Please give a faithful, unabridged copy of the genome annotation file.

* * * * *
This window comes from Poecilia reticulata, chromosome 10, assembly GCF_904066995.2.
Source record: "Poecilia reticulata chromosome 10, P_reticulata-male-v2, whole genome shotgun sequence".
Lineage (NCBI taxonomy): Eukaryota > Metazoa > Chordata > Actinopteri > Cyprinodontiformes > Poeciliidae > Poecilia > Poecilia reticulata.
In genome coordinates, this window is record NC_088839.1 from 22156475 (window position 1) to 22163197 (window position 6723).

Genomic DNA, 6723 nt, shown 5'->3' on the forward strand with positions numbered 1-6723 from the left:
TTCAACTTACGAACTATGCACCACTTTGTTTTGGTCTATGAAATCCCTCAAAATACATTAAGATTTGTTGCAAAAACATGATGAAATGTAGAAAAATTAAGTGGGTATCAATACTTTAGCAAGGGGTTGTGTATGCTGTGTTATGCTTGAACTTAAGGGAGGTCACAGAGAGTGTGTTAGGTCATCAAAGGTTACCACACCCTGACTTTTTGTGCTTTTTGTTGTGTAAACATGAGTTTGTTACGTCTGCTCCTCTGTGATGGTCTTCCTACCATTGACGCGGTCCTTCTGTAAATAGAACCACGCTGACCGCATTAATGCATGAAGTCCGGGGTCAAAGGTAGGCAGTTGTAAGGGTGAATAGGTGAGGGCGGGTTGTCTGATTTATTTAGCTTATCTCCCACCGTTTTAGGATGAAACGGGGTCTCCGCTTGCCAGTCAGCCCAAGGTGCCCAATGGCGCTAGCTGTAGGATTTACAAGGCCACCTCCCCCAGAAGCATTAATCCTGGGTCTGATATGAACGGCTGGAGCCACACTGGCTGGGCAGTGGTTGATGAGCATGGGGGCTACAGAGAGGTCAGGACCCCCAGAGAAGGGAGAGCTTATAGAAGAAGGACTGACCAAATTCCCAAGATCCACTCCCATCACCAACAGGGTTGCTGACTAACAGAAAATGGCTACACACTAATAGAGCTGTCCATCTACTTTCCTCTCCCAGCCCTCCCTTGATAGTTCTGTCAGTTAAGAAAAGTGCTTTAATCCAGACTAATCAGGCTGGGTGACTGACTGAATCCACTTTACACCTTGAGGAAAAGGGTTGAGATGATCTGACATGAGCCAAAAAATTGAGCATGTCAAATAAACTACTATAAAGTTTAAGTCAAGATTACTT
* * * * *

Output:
This window comes from Poecilia reticulata, chromosome 10, assembly GCF_904066995.2.
Source record: "Poecilia reticulata chromosome 10, P_reticulata-male-v2, whole genome shotgun sequence".
Lineage (NCBI taxonomy): Eukaryota > Metazoa > Chordata > Actinopteri > Cyprinodontiformes > Poeciliidae > Poecilia > Poecilia reticulata.
In genome coordinates, this window is record NC_088839.1 from 22156475 (window position 1) to 22163197 (window position 6723).

Genomic DNA, 6723 nt, shown 5'->3' on the forward strand with positions numbered 1-6723 from the left:
TTCAACTTACGAACTATGCACCACTTTGTTTTGGTCTATGAAATCCCTCAAAATACATTAAGATTTGTTGCAAAAACATGATGAAATGTAGAAAAATTAAGTGGGTATCAATACTTTAGCAAGGGGTTGTGTATGCTGTGTTATGCTTGAACTTAAGGGAGGTCACAGAGAGTGTGTTAGGTCATCAAAGGTTACCACACCCTGACTTTTTGTGCTTTTTGTTGTGTAAACATGAGTTTGTTACGTCTGCTCCTCTGTGATGGTCTTCCTACCATTGACGCGGTCCTTCTGTAAATAGAACCACGCTGACCGCATTAATGCATGAAGTCCGGGGTCAAAGGTAGGCAGTTGTAAGGGTGAATAGGTGAGGGCGGGTTGTCTGATTTATTTAGCTTATCTCCCACCGTTTTAGGATGAAACGGGGTCTCCGCTTGCCAGTCAGCCCAAGGTGCCCAATGGCGCTAGCTGTAGGATTTACAAGGCCACCTCCCCCAGAAGCATTAATCCTGGGTCTGATATGAACGGCTGGAGCCACACTGGCTGGGCAGTGGTTGATGAGCATGGGGGCTACAGAGAGGTCAGGACCCCCAGAGAAGGGAGAGCTTATAGAAGAAGGACTGACCAAATTCCCAAGATCCACTCCCATCACCAACAGGGTTGCTGACTAACAGAAAATGGCTACACACTAATAGAGCTGTCCATCTACTTTCCTCTCCCAGCCCTCCCTTGATAGTTCTGTCAGTTAAGAAAAGTGCTTTAATCCAGACTAATCAGGCTGGGTGACTGACTGAATCCACTTTACACCTTGAGGAAAAGGGTTGAGATGATCTGACATGAGCCAAAAAATTGAGCATGTCAAATAAACTACTATAAAGTTTAAGTCAAGATTACTT